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The Bride's Play (1922)

An Irish lass is torn between the poet who seduced her and noble man who truly loves.


George Terwilliger (as George W. Terwilliger)


Mildred Considine, Brian Oswald Donn-Byrne (story) (as Donn Byrne)




Cast overview:
Marion Davies ... Enid of Cashell / Aileen Barrett
John B. O'Brien ... Marquis of Muckross
Frank Shannon ... Sir John Mansfield
Wyndham Standing ... Sir Fergus Cassidy
Carl Miller ... Bulmer Meade
Richard Cummings Richard Cummings ... John Barrett
Eleanor Middleton Eleanor Middleton ... Bridget
Thea Talbot Thea Talbot ... Sybil
John P. Wade John P. Wade ... Sir Robert Fennell
Julia Hurley ... Peasant Woman
George Spink George Spink ... Meade's Butler


A young woman is courted first by an older gentleman who loves her, then by a young poet. Upon falling in love with the poet after his relentless pursuit of her, he disappears to Dublin for weeks, during which time, she fears some tragedy may have befallen him. She goes to find him, only to discover he has been courting many women during his absence, one of whom, sets her straight at to his deceitful carousing ways and she returns home. After reading of her upcoming marriage to the other man in the paper, the poet rushes to interfere with the wedding Written by dictracy23

Plot Summary | Add Synopsis

Plot Keywords:

celtic mythology | See All (1) »


A beautiful tale of a modern girl, with a great love in her grasp, confronted on her wedding day by a past love. (Print Ad- The Evening Telegram,((New York, NY)) 12 January 1922)


Drama | Romance


Did You Know?


Because the original story described Aileen as having a fair complexion and dark hair, Marion Davies wore a black wig. In the medieval arc as Enid, she wore an elaborate blonde wig. See more »


Bridget: If the pigs would eat it I'd feed it to them. But even a pig has its breedin'.
See more »

User Reviews

Very Good but Not Great
16 August 2016 | by bobliptonSee all my reviews

I've just looked at the newly issued DVD from Ed Lorusso. He's done a fine job, as usual. The colored version, which I watched, was beautiful and the color added to the beauty of the rather soft print. Ben Model's score was also very good, adding to the moods of the movie without being intrusive. This kid looks to be a comer.

The movie, alas, while very good, is not as great as I had hoped. Ira Morgan's cinematography is great; the scenes by the shore are beautiful.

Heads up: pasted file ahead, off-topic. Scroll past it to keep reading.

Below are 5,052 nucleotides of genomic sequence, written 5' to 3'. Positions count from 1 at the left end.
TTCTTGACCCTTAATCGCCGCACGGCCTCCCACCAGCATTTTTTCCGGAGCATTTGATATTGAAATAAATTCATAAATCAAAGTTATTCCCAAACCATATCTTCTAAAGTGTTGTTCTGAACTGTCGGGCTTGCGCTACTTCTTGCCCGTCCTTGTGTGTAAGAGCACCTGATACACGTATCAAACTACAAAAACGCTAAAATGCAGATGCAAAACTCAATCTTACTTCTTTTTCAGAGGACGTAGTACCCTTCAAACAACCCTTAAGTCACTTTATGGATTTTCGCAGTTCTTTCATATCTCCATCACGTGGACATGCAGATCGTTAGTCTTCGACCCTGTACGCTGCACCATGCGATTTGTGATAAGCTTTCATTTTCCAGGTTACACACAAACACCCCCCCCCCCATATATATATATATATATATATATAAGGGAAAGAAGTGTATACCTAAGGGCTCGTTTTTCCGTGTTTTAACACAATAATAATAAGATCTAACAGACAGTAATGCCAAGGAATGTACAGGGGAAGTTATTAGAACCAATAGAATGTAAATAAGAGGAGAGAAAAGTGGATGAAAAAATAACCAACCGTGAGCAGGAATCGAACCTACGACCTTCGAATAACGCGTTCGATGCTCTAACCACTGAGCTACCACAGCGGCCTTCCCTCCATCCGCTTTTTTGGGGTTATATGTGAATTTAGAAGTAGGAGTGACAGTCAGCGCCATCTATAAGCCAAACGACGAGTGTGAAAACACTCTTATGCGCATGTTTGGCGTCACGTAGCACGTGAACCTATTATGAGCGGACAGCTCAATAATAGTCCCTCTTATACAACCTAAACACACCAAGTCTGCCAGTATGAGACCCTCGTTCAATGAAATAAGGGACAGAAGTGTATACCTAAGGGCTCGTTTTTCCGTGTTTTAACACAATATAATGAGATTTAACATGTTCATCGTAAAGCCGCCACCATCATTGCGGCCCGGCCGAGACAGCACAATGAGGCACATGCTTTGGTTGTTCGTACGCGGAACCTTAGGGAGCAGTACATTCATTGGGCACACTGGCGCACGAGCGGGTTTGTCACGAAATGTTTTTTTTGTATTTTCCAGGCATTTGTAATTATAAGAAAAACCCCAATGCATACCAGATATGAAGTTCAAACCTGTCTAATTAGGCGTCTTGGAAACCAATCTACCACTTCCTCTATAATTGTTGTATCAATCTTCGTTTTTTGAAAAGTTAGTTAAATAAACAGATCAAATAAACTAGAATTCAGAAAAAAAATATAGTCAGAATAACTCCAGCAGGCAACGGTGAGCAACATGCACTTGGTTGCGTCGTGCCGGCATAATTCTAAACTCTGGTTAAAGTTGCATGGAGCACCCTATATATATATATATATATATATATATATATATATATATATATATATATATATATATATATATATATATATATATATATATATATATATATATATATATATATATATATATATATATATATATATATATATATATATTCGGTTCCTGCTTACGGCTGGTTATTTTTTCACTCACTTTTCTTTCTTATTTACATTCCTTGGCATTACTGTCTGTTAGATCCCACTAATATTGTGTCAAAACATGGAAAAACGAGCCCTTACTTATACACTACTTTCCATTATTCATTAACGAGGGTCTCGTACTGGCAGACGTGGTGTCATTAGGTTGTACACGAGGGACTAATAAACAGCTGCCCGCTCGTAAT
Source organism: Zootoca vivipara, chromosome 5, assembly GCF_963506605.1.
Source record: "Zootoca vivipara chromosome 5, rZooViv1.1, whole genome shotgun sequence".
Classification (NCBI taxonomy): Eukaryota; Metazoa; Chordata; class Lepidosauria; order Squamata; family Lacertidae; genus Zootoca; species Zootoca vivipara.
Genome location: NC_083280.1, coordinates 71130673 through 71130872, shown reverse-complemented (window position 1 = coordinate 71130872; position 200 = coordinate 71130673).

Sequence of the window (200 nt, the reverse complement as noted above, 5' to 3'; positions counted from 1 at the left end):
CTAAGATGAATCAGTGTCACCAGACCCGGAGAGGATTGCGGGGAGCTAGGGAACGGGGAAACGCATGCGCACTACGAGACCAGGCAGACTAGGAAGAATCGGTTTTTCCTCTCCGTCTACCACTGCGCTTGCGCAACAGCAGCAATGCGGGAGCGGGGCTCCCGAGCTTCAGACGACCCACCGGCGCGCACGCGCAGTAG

I have two main problems with the movie. There are too many titles, and they are far too elaborately written. One obvious example is when Marion has gone to Carl Miller's home and discovered his photo gallery of his his conquests. One of his cast-offs shows up and says "Sit down and steel your heart". Why couldn't she have sat, with a distressed face, and drawn Marion down to her? I know that titles are necessary, but why use one when skilled actresses can indicate the matter through pantomime? The other is that in some of the earlier one-shots of Marion, when she is supposed to be expressing emotion, she looks distinctly goofy. I lay both these issues at the feet of the director. His career faded sharply after this. He just wasn't up to the job.

Where this feature excels is at pageantry. Hearst was reputed to have overpaid on set design, decoration and costumes. He spent the money wisely on this one! Joseph Urban's set decoration is amazing and the wedding sequence is an especial treat. It's this sequence that makes this movie a superior one.... although, alas, not a great one.

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None | English

Release Date:

22 January 1922 (USA) See more »

Also Known As:

Brudleken See more »

Company Credits

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Technical Specs


Sound Mix:


Aspect Ratio:

1.33 : 1
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